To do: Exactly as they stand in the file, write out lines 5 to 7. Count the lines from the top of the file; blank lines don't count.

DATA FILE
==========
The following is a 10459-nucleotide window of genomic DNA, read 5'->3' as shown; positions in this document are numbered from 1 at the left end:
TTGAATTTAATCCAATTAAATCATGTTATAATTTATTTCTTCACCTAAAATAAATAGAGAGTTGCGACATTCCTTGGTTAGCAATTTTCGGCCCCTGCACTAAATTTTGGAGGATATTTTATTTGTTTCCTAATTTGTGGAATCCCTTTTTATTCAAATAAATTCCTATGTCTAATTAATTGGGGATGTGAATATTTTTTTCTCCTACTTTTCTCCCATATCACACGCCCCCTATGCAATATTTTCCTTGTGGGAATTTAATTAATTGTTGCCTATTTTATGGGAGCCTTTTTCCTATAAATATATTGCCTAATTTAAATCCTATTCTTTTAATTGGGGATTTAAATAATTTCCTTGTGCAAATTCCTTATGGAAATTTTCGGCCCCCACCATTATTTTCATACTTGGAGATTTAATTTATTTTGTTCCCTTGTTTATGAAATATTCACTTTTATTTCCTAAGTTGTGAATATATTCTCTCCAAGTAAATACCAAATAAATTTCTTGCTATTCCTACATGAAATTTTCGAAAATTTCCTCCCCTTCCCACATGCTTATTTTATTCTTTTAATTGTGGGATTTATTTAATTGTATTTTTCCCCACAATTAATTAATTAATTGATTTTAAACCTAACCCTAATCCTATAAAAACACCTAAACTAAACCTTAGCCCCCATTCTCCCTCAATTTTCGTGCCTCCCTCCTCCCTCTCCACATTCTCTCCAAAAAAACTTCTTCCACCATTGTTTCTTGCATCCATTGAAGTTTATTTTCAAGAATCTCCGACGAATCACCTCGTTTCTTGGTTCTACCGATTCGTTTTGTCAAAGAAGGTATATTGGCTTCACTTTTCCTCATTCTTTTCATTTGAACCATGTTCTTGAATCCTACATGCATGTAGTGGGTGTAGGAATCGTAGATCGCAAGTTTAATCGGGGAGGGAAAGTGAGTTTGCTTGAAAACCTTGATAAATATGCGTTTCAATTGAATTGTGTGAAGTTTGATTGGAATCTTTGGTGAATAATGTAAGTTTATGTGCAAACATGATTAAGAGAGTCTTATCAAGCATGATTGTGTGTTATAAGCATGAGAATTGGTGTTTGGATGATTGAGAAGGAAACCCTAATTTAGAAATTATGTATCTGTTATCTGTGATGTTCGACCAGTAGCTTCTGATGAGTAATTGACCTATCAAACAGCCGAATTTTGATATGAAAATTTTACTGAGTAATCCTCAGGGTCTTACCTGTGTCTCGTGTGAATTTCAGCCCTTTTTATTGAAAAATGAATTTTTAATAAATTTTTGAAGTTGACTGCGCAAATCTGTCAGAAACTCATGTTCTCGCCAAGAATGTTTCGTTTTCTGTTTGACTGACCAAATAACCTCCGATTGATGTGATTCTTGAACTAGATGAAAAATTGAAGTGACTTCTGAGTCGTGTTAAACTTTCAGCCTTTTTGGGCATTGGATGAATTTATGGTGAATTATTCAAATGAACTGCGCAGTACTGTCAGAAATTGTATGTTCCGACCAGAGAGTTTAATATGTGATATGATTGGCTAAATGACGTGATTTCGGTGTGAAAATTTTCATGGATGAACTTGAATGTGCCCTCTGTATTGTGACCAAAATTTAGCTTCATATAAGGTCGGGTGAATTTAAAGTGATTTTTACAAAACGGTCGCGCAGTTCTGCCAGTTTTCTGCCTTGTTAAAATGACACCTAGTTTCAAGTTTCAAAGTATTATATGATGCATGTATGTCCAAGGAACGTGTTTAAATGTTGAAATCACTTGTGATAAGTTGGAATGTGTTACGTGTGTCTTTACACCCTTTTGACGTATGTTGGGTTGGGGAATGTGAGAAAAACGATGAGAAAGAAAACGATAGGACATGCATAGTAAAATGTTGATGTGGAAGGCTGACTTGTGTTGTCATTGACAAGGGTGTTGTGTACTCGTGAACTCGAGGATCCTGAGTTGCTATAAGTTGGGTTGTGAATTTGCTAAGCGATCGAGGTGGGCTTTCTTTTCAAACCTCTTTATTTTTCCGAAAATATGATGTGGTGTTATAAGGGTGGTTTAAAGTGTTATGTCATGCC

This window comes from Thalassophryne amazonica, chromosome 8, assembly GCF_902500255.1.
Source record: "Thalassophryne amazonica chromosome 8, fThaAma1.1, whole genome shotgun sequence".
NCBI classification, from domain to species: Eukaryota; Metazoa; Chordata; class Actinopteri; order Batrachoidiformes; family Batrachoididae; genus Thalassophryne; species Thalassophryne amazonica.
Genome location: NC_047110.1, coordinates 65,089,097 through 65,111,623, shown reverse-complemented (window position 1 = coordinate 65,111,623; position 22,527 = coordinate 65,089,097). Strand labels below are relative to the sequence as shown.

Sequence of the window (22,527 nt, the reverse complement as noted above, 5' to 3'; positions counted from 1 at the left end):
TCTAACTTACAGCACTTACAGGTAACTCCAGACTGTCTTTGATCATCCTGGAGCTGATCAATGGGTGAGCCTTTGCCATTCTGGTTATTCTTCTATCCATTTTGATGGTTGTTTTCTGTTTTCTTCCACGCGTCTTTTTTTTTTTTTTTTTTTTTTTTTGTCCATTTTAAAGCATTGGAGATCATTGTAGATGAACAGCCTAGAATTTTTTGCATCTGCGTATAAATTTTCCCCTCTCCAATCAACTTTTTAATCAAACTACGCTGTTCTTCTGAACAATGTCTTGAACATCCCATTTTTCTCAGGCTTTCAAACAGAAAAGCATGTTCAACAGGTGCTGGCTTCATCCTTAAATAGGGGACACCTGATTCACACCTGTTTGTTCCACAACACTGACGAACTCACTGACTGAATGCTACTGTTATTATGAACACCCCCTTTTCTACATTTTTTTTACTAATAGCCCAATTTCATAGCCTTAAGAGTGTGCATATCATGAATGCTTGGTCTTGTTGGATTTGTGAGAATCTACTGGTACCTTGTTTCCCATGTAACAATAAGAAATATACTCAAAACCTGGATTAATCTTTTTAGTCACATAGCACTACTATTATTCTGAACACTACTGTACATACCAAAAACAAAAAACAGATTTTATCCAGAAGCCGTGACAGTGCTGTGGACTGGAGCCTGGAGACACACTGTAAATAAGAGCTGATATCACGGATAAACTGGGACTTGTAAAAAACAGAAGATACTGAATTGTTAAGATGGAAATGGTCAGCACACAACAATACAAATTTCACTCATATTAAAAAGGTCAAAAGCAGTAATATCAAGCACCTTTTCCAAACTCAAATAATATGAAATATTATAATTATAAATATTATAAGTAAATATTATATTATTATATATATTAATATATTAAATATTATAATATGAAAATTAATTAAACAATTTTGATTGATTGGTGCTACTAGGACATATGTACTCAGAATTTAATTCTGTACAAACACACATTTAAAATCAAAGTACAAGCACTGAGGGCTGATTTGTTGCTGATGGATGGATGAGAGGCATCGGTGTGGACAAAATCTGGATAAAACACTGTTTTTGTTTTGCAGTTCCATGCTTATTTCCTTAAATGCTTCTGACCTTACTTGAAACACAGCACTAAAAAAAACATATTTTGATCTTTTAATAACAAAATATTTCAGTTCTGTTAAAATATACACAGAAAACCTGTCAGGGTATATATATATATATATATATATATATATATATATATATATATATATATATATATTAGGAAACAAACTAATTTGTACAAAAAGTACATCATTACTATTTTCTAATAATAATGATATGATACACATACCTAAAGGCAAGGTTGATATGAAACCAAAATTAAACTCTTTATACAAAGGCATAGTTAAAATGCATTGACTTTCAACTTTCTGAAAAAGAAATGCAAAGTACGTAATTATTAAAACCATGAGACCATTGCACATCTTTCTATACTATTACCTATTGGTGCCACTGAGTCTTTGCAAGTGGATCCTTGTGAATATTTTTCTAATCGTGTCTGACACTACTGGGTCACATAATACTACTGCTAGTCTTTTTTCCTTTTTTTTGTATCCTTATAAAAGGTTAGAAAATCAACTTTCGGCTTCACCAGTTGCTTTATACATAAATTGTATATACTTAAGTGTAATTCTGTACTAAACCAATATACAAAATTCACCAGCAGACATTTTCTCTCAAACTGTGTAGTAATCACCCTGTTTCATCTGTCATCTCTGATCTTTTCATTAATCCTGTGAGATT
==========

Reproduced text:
NCBI classification, from domain to species: Eukaryota; Metazoa; Chordata; class Actinopteri; order Batrachoidiformes; family Batrachoididae; genus Thalassophryne; species Thalassophryne amazonica.
Genome location: NC_047110.1, coordinates 65,089,097 through 65,111,623, shown reverse-complemented (window position 1 = coordinate 65,111,623; position 22,527 = coordinate 65,089,097). Strand labels below are relative to the sequence as shown.

Sequence of the window (22,527 nt, the reverse complement as noted above, 5' to 3'; positions counted from 1 at the left end):